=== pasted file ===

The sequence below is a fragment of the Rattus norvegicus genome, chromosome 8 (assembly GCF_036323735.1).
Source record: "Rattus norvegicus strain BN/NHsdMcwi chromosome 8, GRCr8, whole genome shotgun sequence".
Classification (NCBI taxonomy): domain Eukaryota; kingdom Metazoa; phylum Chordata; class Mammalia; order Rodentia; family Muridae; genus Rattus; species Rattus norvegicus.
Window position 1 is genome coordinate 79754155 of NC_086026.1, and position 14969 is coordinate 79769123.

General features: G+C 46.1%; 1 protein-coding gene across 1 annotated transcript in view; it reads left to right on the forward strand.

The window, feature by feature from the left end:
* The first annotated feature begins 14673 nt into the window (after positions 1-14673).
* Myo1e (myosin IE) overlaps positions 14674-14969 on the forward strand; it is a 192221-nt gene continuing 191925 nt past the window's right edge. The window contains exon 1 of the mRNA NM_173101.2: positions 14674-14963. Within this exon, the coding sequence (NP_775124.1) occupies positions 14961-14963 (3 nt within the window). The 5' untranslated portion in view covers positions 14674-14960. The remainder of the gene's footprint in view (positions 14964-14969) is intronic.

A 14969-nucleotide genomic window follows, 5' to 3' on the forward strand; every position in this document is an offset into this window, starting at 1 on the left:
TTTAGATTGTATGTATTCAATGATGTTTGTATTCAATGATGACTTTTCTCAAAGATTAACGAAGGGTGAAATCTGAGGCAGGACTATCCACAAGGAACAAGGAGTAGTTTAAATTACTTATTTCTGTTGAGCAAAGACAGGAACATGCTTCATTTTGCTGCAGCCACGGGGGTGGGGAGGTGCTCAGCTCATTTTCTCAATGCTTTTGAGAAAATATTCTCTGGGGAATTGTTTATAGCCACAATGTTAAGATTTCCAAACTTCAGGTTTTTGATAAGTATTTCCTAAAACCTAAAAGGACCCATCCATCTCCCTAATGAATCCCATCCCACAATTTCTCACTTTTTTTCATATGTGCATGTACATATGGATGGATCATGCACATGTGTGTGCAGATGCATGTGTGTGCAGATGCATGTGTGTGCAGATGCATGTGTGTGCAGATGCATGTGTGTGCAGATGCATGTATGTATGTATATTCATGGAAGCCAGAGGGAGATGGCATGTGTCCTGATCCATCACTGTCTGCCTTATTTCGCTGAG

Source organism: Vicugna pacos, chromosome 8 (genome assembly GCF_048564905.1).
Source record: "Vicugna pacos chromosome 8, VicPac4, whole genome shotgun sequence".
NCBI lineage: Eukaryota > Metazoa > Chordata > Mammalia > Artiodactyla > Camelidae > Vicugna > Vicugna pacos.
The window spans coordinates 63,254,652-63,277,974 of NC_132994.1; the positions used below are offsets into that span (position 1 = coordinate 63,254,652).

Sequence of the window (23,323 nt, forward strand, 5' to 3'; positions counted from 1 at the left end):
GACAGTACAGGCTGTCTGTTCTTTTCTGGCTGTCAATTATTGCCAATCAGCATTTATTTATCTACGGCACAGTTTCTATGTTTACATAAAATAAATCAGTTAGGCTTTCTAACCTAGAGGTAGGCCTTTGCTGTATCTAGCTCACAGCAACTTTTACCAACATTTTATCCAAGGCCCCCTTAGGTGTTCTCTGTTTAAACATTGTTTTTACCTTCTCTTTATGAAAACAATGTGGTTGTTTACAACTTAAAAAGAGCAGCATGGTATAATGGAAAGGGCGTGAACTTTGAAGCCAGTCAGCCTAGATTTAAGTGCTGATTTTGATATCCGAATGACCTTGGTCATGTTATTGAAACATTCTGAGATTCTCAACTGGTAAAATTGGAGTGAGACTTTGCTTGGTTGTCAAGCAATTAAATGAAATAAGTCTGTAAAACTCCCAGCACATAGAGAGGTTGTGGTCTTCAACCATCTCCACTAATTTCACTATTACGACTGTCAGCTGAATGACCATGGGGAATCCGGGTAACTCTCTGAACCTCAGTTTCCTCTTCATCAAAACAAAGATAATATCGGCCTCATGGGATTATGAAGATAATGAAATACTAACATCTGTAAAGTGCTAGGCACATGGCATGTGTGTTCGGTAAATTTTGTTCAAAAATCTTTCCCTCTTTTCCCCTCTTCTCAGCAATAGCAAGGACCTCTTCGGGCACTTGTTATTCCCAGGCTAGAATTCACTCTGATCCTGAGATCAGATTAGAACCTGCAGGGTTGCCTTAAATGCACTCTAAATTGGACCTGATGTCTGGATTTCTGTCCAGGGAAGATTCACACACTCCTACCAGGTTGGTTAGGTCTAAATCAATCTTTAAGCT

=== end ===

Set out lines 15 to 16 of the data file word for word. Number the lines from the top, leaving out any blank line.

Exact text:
Sequence of the window (23,323 nt, forward strand, 5' to 3'; positions counted from 1 at the left end):
GACAGTACAGGCTGTCTGTTCTTTTCTGGCTGTCAATTATTGCCAATCAGCATTTATTTATCTACGGCACAGTTTCTATGTTTACATAAAATAAATCAGTTAGGCTTTCTAACCTAGAGGTAGGCCTTTGCTGTATCTAGCTCACAGCAACTTTTACCAACATTTTATCCAAGGCCCCCTTAGGTGTTCTCTGTTTAAACATTGTTTTTACCTTCTCTTTATGAAAACAATGTGGTTGTTTACAACTTAAAAAGAGCAGCATGGTATAATGGAAAGGGCGTGAACTTTGAAGCCAGTCAGCCTAGATTTAAGTGCTGATTTTGATATCCGAATGACCTTGGTCATGTTATTGAAACATTCTGAGATTCTCAACTGGTAAAATTGGAGTGAGACTTTGCTTGGTTGTCAAGCAATTAAATGAAATAAGTCTGTAAAACTCCCAGCACATAGAGAGGTTGTGGTCTTCAACCATCTCCACTAATTTCACTATTACGACTGTCAGCTGAATGACCATGGGGAATCCGGGTAACTCTCTGAACCTCAGTTTCCTCTTCATCAAAACAAAGATAATATCGGCCTCATGGGATTATGAAGATAATGAAATACTAACATCTGTAAAGTGCTAGGCACATGGCATGTGTGTTCGGTAAATTTTGTTCAAAAATCTTTCCCTCTTTTCCCCTCTTCTCAGCAATAGCAAGGACCTCTTCGGGCACTTGTTATTCCCAGGCTAGAATTCACTCTGATCCTGAGATCAGATTAGAACCTGCAGGGTTGCCTTAAATGCACTCTAAATTGGACCTGATGTCTGGATTTCTGTCCAGGGAAGATTCACACACTCCTACCAGGTTGGTTAGGTCTAAATCAATCTTTAAGCT